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Today, we take a look at the positional battles for the National League East, a division that is quite emblematic of the US of A. The power and leadership resides in Washington DC. The New York Mets have the money, 11th highest payroll in baseball, but they are not the Yankees. Atlanta. Sorry, I mean Hotlanta, always gets overlooked, but there’s tons of talent down south. We may be seeing lots of non-Native Americans tomahawk chopping on TV very soon. Philadelphia is usually in the shadow of New York. Well, the Eagles won the Super Bowl, so suck on that New Yorkers. I kid. There’s tons of young talent on the Phillies, especially on the pitching side, but they will continue to play in the shadow of their brethren to the east. Miami. This is where things break down. A city of opulence and culture, yet the Marlins sold off all their assets like a Pookie crackhead would for one last hit. The only way I can tie this into the US of A analogy is that Miami is located in the state of Florida, a state in which the lawmakers said that porn is dangerous but refused to talk about assault rifles. Ladies and gentlemen, the NL East.

The 2018 Razzball Commenter Leagues are now open! Free to join with prizes! All the exclamation points!

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When does the trend end for the path of articles that trend in the direction for Bux-ton?  Weirdly enough, he shares the same name as the guy who stole Pee-Wee Herman’s bike, pretended to hide it in the Alamo, and then in the end got what he deserved.  I wish I had some genius follow-up to that haymaker of a comparison, but there is more in the world of steals than some Minnesota Twin who is actually not a twin but quite possibly an only child. So ignoring the greater northern Midwest, as there are other things going on in steals-ville.  Ahhh, who am I kidding, the world needs another Byron Buxton article.  I have only seen 42 in the past three days across the fake baseball world, so one more should summarize it nicely.  The dude is straight up sizzlin’ right now.  If it’s not Hoskins, it has to be Byron.  If you don’t know his stats over the past fortnight… well here they are anyways: batting .345 with 9 runs and 5 steals.  This is the speed portion of the Buxton love affair, so the taters and other starchy stats aren’t included, sorry.  It’s the end of year SAGNOF grab who you can and will drool all over… the fancy guys that you don’t own in the concessionary drooling steals/saves session.  Let’s see what else is going down in the lower ownership SAGNOF ship of love!

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I fired up the trusty Razzball Stream-o-Nator to glean its wisdom about the pitching slate for today, and nearly fell over. The top-ranked pitcher of the day? Kyle Hendricks versus the Phillies, which in itself is not surprising; the surprising part is that he is 8.9 Stream-o-Nator dollars ($SON 8.9), which is oscillating wildly on the brink of “don’t start this guy.” To put this into perspective, things get back to normal with SON’s Sunday’s prospects, with the top-rated pitcher of the day being Yu Darvish at $SON 33.6. Uhhh… can we punt pitcher altogether today? Sadly, FanDuel’s not going to let us do that and still enter a valid lineup (harrumph; the cheek of it). SON’s number 2 (so to speak) for the day is Ross Stripling ($6,000 on FanDuel; SON$ 7.5), who has actually been Quite Good as a long reliever, but this is a spot start and he has a limit of 55 pitches. So, as much as I’ve made it my life’s purpose to follow the Way of SON, I’m going risky and starting Gio Gonzalez (a terrifying $SON 1.3), while trying to compensate by paying up for batting, with games going down in hitter-friendly parks like Arizona today. A.k.a.: time to stack and hope!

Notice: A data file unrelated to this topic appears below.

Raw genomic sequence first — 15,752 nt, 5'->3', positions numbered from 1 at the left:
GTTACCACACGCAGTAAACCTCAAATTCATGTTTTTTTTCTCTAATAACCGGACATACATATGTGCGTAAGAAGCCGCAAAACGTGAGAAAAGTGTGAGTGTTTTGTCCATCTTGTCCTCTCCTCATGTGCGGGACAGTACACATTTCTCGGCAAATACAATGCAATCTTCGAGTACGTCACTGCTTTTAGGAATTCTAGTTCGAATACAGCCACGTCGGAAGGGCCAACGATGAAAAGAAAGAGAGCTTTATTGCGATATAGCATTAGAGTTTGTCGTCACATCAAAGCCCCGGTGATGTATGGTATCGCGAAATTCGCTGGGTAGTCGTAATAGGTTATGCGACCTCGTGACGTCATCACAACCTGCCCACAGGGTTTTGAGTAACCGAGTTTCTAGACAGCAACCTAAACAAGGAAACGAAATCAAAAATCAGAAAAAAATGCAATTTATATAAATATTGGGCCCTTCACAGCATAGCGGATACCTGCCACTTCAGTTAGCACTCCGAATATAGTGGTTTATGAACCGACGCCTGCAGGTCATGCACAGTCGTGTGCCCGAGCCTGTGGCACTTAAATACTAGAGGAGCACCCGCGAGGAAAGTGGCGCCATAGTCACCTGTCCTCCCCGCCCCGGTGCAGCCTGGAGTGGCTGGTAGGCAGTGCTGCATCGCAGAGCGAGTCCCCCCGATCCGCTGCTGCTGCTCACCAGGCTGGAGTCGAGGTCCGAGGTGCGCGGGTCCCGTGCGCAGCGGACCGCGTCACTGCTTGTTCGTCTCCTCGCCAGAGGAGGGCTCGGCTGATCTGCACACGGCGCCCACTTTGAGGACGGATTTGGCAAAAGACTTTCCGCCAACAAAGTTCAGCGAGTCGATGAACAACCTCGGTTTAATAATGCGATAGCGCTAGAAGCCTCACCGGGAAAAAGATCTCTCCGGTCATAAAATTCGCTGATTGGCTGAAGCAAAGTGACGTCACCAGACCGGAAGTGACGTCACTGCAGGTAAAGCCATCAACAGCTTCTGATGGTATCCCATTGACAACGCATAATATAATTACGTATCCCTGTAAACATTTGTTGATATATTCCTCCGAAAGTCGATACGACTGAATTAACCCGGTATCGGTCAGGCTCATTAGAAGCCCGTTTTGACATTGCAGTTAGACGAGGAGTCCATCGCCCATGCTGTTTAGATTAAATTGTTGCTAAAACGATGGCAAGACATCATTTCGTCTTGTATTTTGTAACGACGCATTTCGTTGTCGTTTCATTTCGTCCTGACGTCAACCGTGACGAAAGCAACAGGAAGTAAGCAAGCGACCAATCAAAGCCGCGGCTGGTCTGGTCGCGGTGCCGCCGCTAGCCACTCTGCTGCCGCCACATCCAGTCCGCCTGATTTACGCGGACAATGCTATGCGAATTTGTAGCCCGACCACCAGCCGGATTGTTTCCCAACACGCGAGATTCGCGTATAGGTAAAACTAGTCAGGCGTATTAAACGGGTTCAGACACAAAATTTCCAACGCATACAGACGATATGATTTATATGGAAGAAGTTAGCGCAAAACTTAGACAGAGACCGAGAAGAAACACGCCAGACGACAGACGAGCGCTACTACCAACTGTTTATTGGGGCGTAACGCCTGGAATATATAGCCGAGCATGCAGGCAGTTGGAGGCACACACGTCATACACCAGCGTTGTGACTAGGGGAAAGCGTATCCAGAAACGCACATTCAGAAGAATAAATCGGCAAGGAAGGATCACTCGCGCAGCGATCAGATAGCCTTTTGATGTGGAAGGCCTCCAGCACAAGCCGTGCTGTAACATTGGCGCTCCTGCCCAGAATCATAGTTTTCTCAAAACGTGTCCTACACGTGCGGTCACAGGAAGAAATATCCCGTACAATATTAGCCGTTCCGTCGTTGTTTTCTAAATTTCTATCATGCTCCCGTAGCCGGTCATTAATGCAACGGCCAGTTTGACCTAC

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James Shields has given up a home run in 11 of 13 games this year. Outside of the first 2 games when he gave up 2 each, he’s given up at least 5 hits a game (he’s gone more than 6 once this year and that was 6.1). He’s walked someone in every single start. This is a more flavorful way of saying what you already know – Shields is terrible and won’t have his option year picked up in 2019 (that’s right, we’re going to have another year of James Shields to pick on). The other plus about this game is it’s in Texas and it’s going to be hot. Also, Shields’ splits this year are hilarious. When a left hander is in the box, he strikes them out 15.7% of the time and walks them 12% of the time (with a normal .313 BABIP), gets a ground ball 35.7% of the time and allows a home run on 23.6% of his fly balls. All of which is leads to an unfathomable 9.17 FIP and a 6.86 xFIP. Yes, loyal readers, James Shields has a FIP over 9 vs lefties. The worst FIP I can find vs lefties is Jose Lima’s 6.14, including an 8.29 in 2006 and Lima’s 8.29 was in only 7 innings. James Shields is having a legendarily bad season vs lefties (he’s actually relatively decent vs righties with 21.2% strikeouts and 8.2% walks for a 4.14 FIP and 4.73 xFIP). So given all of this information, here’s what I would do: play Texas Rangers lefties as much as physically possible, with Mazara and Gallo being the top ones, but all of them are good plays. As for the righties, they aren’t nearly as good as the lefties, first, because each Rangers righty you play is one less Rangers lefty to play if you’re going to have four Rangers, and second, a lot of the Rangers righties are expensive. That said, in a vacuum, the righties are still good plays as it’s hot, James Shields is on the mound and when he’s out of the game, the White Sox gas can of a bullpen will come in and suck. Beltre leads the righties since he hits righties pretty well over his career (113 wRC+) and has hit them well this year (.382 wOBA). Basically, play all the Rangers you can.

On to the picks once James Shields allows another home run to a lefty…

New to FanDuel? Scared of feeling like a small fish in a big pond?  Well be sure to read our content and subscribe to the DFSBot for your daily baseball plays.  Just remember to sign up through us before jumping into the fray. It’s how we know you care!

Please, blog, may I have some more?